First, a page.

Which Truckers Are In for the Long Haul?
Freight carriers face near-term pressure, but our favorite names stand out from the pack.
Trucking has been called the "backbone of America." If this statement holds true, then the strain of a struggling U.S. economy is putting many industry players in danger of taking a trip to the emergency room. With weak demand resulting in sinking volumes, freight carriers have been struggling of late. In this article, we examine the three major obstacles trucking firms currently face: weak demand, excess capacity, and intense competition. Although we believe the slump will carry into the near term, we will highlight a few companies we think have the ability to deliver solid returns to investors over the long run.
Tonnage Improving, but Demand Remains Weak
Because U.S. truckers possess minimal geographic diversification, business ebbs and flows along with the general health of the domestic economy. Demand for freight hauling began to soften during the latter half of 2006, so it's safe to say U.S. truckers have felt the effects of an ill North American marketplace for some time now. During the end of 2008 and into the first quarter of 2009, tonnage took a nosedive as customers aggressively destocked inventories in response to lower consumer demand. The American Trucking Association's seasonally adjusted For-Hire Truck Tonnage Index plunged 7.8% on a sequential basis (12.5% year over year) during December 2008--the largest month-over-month decline since April 1994. Although the index posted a 4.5% gain from January to February, March's 4.5% decline effectively erased this gain. After April contracted another 2.2% sequentially, tonnage was 13.2% lower than the year-ago period.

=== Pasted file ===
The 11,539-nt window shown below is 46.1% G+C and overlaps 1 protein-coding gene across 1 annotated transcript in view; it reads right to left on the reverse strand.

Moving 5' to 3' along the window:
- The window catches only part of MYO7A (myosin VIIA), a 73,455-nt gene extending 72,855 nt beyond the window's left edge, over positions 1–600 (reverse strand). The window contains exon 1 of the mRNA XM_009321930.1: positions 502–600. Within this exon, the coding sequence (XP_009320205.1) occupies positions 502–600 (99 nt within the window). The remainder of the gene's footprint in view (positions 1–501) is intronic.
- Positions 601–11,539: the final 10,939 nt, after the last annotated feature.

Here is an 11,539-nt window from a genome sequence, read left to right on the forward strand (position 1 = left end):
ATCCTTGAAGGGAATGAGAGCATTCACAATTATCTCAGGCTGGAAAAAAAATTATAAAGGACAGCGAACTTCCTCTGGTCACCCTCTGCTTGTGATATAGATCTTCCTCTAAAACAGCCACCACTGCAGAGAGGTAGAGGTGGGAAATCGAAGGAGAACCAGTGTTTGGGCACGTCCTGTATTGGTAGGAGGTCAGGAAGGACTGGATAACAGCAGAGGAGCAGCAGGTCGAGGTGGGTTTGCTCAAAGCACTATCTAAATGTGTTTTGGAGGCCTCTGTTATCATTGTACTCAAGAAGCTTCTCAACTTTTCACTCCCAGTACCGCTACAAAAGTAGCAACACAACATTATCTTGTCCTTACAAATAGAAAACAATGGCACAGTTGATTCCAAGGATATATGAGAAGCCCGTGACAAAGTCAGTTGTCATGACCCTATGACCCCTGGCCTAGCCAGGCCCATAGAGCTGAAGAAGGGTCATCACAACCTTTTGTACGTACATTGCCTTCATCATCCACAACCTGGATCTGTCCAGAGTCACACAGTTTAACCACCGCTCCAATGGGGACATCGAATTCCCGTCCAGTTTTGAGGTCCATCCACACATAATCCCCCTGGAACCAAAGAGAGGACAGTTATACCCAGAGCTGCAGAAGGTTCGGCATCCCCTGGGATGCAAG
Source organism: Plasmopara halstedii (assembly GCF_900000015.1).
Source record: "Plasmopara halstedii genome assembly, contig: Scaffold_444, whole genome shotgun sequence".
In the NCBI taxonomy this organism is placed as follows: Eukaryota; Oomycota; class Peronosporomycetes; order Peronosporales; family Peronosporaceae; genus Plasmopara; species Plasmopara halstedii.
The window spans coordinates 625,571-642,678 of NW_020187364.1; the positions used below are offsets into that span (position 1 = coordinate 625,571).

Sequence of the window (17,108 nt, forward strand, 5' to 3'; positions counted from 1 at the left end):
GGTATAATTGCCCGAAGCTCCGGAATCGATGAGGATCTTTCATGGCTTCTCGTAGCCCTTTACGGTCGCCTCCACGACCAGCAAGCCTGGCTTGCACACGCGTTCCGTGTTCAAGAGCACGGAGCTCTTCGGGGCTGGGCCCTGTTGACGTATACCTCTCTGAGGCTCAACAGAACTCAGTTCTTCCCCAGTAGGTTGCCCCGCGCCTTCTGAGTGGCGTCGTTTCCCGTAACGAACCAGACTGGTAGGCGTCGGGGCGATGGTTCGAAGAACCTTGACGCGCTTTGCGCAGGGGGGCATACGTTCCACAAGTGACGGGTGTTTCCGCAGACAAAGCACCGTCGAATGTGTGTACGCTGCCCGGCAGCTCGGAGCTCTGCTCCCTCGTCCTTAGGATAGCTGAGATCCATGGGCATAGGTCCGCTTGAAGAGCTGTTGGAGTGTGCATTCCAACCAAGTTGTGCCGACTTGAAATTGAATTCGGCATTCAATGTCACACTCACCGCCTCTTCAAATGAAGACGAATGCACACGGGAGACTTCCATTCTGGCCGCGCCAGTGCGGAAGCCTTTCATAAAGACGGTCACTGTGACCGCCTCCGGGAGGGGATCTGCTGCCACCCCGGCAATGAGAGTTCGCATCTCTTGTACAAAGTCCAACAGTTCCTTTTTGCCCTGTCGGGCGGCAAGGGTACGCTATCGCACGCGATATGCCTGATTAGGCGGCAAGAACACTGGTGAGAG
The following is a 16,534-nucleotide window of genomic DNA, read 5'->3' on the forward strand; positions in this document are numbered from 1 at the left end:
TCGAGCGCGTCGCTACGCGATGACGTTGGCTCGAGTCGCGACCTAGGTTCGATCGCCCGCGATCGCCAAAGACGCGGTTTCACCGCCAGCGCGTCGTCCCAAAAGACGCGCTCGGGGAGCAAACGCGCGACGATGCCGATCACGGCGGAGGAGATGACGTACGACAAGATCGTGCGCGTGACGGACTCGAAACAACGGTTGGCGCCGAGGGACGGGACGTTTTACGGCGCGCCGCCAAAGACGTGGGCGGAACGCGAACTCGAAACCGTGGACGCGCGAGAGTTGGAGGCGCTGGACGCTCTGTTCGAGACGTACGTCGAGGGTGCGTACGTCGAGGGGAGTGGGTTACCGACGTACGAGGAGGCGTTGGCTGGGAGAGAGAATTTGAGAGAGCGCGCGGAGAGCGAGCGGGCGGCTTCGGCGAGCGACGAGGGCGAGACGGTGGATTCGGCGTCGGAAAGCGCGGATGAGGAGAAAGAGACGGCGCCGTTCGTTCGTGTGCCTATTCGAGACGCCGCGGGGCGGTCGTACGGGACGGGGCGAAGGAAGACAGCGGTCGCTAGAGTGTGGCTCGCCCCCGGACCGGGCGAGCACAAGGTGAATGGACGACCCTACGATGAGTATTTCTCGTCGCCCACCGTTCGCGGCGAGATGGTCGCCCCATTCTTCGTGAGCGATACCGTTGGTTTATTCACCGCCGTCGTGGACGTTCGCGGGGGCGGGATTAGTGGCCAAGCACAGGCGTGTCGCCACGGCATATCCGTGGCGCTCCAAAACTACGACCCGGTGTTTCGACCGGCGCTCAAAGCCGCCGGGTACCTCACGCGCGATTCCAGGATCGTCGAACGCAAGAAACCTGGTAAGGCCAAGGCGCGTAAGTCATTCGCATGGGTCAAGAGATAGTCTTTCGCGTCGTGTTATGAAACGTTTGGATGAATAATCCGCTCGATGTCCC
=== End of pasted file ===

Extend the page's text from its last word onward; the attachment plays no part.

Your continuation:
Anthony Dayrit has a position in the following securities mentioned above: CNW, HTLD, JBHT, KNX, MRTN, ODFL, WERN. Find out about Morningstar’s editorial policies.
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